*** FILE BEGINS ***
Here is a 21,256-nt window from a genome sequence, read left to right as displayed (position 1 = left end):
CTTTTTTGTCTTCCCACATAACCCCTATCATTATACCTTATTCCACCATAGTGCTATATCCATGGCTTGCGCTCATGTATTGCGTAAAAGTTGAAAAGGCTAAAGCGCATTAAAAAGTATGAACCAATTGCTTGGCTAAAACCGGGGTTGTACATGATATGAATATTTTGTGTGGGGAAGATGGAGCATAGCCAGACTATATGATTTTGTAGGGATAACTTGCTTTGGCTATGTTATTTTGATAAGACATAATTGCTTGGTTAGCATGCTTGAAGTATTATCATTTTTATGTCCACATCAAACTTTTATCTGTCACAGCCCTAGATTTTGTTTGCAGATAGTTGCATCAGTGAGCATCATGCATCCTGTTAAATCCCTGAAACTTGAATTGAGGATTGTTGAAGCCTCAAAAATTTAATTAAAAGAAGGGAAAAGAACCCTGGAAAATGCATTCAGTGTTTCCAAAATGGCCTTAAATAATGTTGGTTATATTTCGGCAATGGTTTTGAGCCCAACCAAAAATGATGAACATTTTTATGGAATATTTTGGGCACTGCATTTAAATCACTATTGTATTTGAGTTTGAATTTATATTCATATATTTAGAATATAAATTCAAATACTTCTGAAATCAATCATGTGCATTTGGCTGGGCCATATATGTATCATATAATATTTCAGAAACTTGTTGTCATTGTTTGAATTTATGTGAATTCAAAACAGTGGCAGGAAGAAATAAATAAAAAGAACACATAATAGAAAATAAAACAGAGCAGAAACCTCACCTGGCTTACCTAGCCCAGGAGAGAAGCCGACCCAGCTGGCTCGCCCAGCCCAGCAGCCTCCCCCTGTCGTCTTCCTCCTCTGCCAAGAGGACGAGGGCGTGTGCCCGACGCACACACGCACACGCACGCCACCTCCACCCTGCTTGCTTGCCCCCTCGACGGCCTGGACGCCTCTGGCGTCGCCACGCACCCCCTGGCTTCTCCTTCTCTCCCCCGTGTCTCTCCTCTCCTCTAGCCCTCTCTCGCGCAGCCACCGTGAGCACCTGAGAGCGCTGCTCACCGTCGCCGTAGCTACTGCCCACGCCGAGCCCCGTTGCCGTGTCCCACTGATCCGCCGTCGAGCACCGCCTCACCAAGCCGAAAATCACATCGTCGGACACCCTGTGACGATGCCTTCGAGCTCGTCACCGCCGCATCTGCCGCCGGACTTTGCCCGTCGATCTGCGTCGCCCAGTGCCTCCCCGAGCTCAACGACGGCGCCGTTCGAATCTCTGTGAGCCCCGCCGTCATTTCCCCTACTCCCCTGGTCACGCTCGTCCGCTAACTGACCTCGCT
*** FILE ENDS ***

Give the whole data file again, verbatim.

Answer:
Here is a 21,256-nt window from a genome sequence, read left to right as displayed (position 1 = left end):
CTTTTTTGTCTTCCCACATAACCCCTATCATTATACCTTATTCCACCATAGTGCTATATCCATGGCTTGCGCTCATGTATTGCGTAAAAGTTGAAAAGGCTAAAGCGCATTAAAAAGTATGAACCAATTGCTTGGCTAAAACCGGGGTTGTACATGATATGAATATTTTGTGTGGGGAAGATGGAGCATAGCCAGACTATATGATTTTGTAGGGATAACTTGCTTTGGCTATGTTATTTTGATAAGACATAATTGCTTGGTTAGCATGCTTGAAGTATTATCATTTTTATGTCCACATCAAACTTTTATCTGTCACAGCCCTAGATTTTGTTTGCAGATAGTTGCATCAGTGAGCATCATGCATCCTGTTAAATCCCTGAAACTTGAATTGAGGATTGTTGAAGCCTCAAAAATTTAATTAAAAGAAGGGAAAAGAACCCTGGAAAATGCATTCAGTGTTTCCAAAATGGCCTTAAATAATGTTGGTTATATTTCGGCAATGGTTTTGAGCCCAACCAAAAATGATGAACATTTTTATGGAATATTTTGGGCACTGCATTTAAATCACTATTGTATTTGAGTTTGAATTTATATTCATATATTTAGAATATAAATTCAAATACTTCTGAAATCAATCATGTGCATTTGGCTGGGCCATATATGTATCATATAATATTTCAGAAACTTGTTGTCATTGTTTGAATTTATGTGAATTCAAAACAGTGGCAGGAAGAAATAAATAAAAAGAACACATAATAGAAAATAAAACAGAGCAGAAACCTCACCTGGCTTACCTAGCCCAGGAGAGAAGCCGACCCAGCTGGCTCGCCCAGCCCAGCAGCCTCCCCCTGTCGTCTTCCTCCTCTGCCAAGAGGACGAGGGCGTGTGCCCGACGCACACACGCACACGCACGCCACCTCCACCCTGCTTGCTTGCCCCCTCGACGGCCTGGACGCCTCTGGCGTCGCCACGCACCCCCTGGCTTCTCCTTCTCTCCCCCGTGTCTCTCCTCTCCTCTAGCCCTCTCTCGCGCAGCCACCGTGAGCACCTGAGAGCGCTGCTCACCGTCGCCGTAGCTACTGCCCACGCCGAGCCCCGTTGCCGTGTCCCACTGATCCGCCGTCGAGCACCGCCTCACCAAGCCGAAAATCACATCGTCGGACACCCTGTGACGATGCCTTCGAGCTCGTCACCGCCGCATCTGCCGCCGGACTTTGCCCGTCGATCTGCGTCGCCCAGTGCCTCCCCGAGCTCAACGACGGCGCCGTTCGAATCTCTGTGAGCCCCGCCGTCATTTCCCCTACTCCCCTGGTCACGCTCGTCCGCTAACTGACCTCGCT